Husband of Ohio woman hurt by rock dropped on car kills self

FILE - In this Sept. 3, 2015 file photo, Sharon and Randy Budd talk with friends and relatives outside the Union County Court House in Lewisburg, Pa., after three young men were sentenced to time behind bars for throwing a rock off a highway overpass in central Pennsylvania, causing severe brain trauma to Sharon, an Ohio teacher. Randy Budd, has died at age 55. (Amanda August/The Daily Item via AP, File)

COLUMBUS (AP) — The husband of a schoolteacher critically injured when a rock was dropped on her car from a highway overpass has died of a self-inflicted gunshot wound, authorities said.

Randy Budd was pronounced dead at his Uniontown home late Saturday, Harry Campbell, chief investigator for Ohio’s Stark County coroner’s office, told The Associated Press on Sunday. Budd was 55.

Sharon Budd suffered catastrophic head injuries when a 5-pound rock tossed from an overpass crashed through the windshield of her family’s moving car on Interstate 80 in central Pennsylvania in July 2014.

Randy Budd said in January that his wife had seven major surgeries and lost part of her brain and an eye. Because her brain was affected, he said, she would require constant care at home for the rest of her life.

Four young men were convicted and sentenced to prison in a case that attracted national attention.

The Canton Repository published a statement from the Budd family Sunday afternoon.

“The Budd family are all together and are grieving the loss of their dad, husband and brother. We deeply appreciate the tremendous support our family has received from the Massillon, Canton and Hartville areas over the past several years. We ask for your prayers and some privacy as we deal with our loss.”

The Repository reports that the Budds had recently celebrated their 33rd wedding anniversary. The couple had four children.

After his wife’s accident, Randy Budd became an advocate for requiring fencing on overpasses. Earlier this year, the Budd family helped push through new rules in Ohio requiring any new or rehabbed bridges over most busy highways to be topped with chain-link fencing to deter vandals.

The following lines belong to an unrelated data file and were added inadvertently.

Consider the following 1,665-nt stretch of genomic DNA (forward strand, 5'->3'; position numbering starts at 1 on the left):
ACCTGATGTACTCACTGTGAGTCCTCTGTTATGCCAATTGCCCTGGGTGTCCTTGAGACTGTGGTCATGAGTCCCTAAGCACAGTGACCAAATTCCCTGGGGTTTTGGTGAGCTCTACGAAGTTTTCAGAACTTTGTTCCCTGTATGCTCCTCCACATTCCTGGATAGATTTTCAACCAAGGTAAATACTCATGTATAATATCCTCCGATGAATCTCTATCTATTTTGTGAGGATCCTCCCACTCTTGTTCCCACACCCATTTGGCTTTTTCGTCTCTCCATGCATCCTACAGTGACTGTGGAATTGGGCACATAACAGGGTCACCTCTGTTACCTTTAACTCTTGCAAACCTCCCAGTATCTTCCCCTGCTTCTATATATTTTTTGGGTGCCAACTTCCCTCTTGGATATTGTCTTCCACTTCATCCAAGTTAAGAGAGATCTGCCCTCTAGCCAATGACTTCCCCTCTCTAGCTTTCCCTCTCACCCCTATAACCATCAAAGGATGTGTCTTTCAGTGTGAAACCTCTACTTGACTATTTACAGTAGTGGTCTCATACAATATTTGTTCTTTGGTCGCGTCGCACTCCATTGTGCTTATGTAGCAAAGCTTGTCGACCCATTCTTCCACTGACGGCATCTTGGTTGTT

“I kept thinking this had to happen for a reason. Why would this happen?” Randy Budd said in January. “There has got to be something good to come out of this, and it happened. Now it’s going to have an impact in Ohio for years and years to come, and somebody else won’t have to go through what we’re going through — or even death.”

Ohio transportation officials said it means at least 108 bridges or overpasses will get fencing 6 to 8 feet high in the next few years without significant added costs to the projects.

NBC4i.com provides commenting to allow for constructive discussion on the stories we cover. In order to comment here, you acknowledge you have read and agreed to our Terms of Service. Commenters who violate these terms, including use of vulgar language or racial slurs, will be banned. Please be respectful of the opinions of others and keep the conversation on topic and civil. If you see an inappropriate comment, please flag it for our moderators to review.

Leave a Reply

Fill in your details below or click an icon to log in:

WordPress.com Logo

You are commenting using your WordPress.com account. Log Out / Change )

Twitter picture

You are commenting using your Twitter account. Log Out / Change )

Facebook photo

You are commenting using your Facebook account. Log Out / Change )

Google+ photo

You are commenting using your Google+ account. Log Out / Change )

Connecting to %s